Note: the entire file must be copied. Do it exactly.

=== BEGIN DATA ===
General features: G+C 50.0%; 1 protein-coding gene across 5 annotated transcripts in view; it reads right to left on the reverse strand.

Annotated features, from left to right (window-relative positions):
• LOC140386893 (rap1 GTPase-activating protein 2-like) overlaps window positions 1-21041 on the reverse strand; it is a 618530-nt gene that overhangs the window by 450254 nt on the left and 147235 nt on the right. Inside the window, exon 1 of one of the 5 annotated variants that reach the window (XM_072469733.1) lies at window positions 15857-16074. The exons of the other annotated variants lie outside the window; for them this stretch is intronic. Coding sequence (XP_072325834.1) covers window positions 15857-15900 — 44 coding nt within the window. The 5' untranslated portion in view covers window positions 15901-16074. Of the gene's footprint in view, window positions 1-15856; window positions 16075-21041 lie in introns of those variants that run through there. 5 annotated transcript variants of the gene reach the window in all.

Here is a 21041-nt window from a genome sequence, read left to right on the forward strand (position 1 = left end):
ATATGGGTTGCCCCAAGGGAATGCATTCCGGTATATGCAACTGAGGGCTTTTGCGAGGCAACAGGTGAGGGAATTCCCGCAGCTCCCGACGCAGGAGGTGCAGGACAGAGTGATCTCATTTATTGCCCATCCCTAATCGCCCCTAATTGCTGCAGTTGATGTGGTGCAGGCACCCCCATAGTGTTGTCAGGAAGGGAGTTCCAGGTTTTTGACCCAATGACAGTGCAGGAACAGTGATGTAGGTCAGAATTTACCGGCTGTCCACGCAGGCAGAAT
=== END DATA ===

General features: G+C 50.0%; 1 protein-coding gene across 5 annotated transcripts in view; it reads right to left on the reverse strand.

Annotated features, from left to right (window-relative positions):
• LOC140386893 (rap1 GTPase-activating protein 2-like) overlaps window positions 1-21041 on the reverse strand; it is a 618530-nt gene that overhangs the window by 450254 nt on the left and 147235 nt on the right. Inside the window, exon 1 of one of the 5 annotated variants that reach the window (XM_072469733.1) lies at window positions 15857-16074. The exons of the other annotated variants lie outside the window; for them this stretch is intronic. Coding sequence (XP_072325834.1) covers window positions 15857-15900 — 44 coding nt within the window. The 5' untranslated portion in view covers window positions 15901-16074. Of the gene's footprint in view, window positions 1-15856; window positions 16075-21041 lie in introns of those variants that run through there. 5 annotated transcript variants of the gene reach the window in all.

Here is a 21041-nt window from a genome sequence, read left to right on the forward strand (position 1 = left end):
ATATGGGTTGCCCCAAGGGAATGCATTCCGGTATATGCAACTGAGGGCTTTTGCGAGGCAACAGGTGAGGGAATTCCCGCAGCTCCCGACGCAGGAGGTGCAGGACAGAGTGATCTCATTTATTGCCCATCCCTAATCGCCCCTAATTGCTGCAGTTGATGTGGTGCAGGCACCCCCATAGTGTTGTCAGGAAGGGAGTTCCAGGTTTTTGACCCAATGACAGTGCAGGAACAGTGATGTAGGTCAGAATTTACCGGCTGTCCACGCAGGCAGAAT